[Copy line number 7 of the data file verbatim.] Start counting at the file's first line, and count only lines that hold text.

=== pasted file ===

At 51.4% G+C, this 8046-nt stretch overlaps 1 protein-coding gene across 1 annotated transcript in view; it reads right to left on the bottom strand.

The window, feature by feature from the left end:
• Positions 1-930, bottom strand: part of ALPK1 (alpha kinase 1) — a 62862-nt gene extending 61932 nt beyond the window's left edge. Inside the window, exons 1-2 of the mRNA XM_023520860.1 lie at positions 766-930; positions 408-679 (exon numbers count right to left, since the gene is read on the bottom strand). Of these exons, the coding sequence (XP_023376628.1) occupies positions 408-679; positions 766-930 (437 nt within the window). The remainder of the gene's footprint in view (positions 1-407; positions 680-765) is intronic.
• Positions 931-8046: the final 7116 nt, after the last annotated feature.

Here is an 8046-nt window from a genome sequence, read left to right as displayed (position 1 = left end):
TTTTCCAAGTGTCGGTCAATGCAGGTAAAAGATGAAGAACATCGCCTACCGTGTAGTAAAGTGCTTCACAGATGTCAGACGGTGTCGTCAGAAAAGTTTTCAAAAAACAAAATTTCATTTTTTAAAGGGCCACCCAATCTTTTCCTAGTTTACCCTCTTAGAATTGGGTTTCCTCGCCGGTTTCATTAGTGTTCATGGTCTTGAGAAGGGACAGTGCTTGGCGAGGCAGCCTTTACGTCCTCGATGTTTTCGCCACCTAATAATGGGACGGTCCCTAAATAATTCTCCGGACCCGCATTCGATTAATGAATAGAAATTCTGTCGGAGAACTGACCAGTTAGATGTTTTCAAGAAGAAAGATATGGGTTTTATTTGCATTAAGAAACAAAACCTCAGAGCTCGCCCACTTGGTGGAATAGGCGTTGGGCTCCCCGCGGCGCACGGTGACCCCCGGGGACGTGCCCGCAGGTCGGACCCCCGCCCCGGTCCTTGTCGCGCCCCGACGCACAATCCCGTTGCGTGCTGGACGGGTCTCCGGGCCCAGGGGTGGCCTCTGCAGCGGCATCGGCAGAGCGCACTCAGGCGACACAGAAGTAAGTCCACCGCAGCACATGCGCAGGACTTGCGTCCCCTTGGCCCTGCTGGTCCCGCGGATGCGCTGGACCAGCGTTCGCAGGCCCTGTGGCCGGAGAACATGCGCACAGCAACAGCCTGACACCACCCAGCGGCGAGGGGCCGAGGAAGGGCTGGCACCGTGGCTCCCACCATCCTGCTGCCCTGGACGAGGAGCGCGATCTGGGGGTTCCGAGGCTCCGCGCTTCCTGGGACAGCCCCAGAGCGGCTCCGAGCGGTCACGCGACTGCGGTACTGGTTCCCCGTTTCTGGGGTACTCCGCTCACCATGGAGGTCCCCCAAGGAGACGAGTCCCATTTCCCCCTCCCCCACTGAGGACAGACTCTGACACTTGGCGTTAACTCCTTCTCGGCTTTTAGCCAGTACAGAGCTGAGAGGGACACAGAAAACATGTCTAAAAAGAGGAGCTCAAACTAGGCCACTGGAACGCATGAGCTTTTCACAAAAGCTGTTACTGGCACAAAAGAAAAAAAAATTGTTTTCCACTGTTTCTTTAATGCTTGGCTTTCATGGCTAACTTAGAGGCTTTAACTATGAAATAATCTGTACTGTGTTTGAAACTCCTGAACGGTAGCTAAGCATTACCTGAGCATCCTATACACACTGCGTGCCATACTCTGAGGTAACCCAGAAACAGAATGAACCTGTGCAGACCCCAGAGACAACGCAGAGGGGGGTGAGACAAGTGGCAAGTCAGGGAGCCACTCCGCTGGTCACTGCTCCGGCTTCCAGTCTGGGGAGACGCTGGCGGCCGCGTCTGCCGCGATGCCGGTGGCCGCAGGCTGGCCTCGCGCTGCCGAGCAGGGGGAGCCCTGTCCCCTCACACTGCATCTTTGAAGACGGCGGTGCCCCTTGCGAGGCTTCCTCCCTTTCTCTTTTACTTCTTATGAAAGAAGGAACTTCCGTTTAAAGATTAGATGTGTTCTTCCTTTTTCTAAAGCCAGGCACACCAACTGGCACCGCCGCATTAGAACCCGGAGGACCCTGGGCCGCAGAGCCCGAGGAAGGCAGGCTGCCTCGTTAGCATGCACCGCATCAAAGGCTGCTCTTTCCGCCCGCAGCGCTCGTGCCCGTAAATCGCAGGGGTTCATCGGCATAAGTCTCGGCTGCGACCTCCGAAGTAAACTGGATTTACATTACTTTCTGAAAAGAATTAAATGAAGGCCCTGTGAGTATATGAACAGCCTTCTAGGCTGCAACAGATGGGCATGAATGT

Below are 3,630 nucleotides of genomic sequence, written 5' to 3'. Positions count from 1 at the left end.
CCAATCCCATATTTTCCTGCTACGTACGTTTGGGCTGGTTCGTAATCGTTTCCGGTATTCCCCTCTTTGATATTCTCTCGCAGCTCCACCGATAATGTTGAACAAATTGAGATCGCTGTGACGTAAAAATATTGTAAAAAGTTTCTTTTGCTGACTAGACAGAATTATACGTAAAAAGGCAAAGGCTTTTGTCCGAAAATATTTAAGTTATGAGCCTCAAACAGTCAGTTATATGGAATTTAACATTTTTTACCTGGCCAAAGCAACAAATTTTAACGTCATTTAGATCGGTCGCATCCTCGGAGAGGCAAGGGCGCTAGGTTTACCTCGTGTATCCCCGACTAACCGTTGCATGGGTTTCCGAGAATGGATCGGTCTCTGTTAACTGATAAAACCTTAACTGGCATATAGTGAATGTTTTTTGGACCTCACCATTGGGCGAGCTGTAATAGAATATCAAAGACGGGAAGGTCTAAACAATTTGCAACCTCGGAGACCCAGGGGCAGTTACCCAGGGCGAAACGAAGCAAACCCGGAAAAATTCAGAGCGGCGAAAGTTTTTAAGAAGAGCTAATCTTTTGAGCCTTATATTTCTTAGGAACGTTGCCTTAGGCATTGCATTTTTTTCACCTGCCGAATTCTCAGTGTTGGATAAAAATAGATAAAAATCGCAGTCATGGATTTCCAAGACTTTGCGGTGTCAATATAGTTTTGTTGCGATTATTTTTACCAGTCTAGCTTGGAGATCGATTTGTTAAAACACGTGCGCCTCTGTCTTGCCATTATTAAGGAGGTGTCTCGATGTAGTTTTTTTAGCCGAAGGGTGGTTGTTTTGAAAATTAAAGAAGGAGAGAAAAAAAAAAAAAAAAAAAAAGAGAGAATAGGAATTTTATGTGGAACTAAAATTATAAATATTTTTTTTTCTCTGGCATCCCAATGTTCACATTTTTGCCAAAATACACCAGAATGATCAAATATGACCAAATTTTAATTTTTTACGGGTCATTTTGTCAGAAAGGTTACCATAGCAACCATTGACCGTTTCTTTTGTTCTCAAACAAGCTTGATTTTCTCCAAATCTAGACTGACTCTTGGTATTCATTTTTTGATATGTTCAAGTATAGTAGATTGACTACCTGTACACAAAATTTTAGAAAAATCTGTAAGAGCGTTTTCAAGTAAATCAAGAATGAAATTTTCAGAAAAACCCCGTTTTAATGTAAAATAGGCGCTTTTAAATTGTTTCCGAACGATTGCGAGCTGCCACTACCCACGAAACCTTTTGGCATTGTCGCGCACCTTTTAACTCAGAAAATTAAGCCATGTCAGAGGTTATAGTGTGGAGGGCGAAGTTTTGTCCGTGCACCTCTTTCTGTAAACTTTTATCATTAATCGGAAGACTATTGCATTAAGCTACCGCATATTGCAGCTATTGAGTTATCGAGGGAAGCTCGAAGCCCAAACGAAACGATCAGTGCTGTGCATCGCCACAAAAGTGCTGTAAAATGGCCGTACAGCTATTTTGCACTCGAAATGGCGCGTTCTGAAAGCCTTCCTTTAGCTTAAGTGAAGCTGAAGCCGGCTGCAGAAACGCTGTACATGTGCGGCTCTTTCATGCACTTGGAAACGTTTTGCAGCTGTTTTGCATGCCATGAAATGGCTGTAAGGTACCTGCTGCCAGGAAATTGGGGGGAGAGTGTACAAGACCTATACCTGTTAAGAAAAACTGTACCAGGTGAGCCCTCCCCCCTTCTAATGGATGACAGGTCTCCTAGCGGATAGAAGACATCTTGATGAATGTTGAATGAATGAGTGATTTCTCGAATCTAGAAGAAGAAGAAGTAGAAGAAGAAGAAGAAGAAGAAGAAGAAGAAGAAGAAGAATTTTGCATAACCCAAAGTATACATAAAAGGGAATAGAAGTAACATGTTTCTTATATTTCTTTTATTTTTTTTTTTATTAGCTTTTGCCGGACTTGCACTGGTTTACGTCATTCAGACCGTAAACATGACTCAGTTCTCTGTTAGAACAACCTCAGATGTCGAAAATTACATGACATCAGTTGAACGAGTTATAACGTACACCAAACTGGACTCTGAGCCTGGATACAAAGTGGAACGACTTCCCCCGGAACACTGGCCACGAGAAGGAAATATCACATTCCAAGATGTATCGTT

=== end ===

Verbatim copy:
Below are 3,630 nucleotides of genomic sequence, written 5' to 3'. Positions count from 1 at the left end.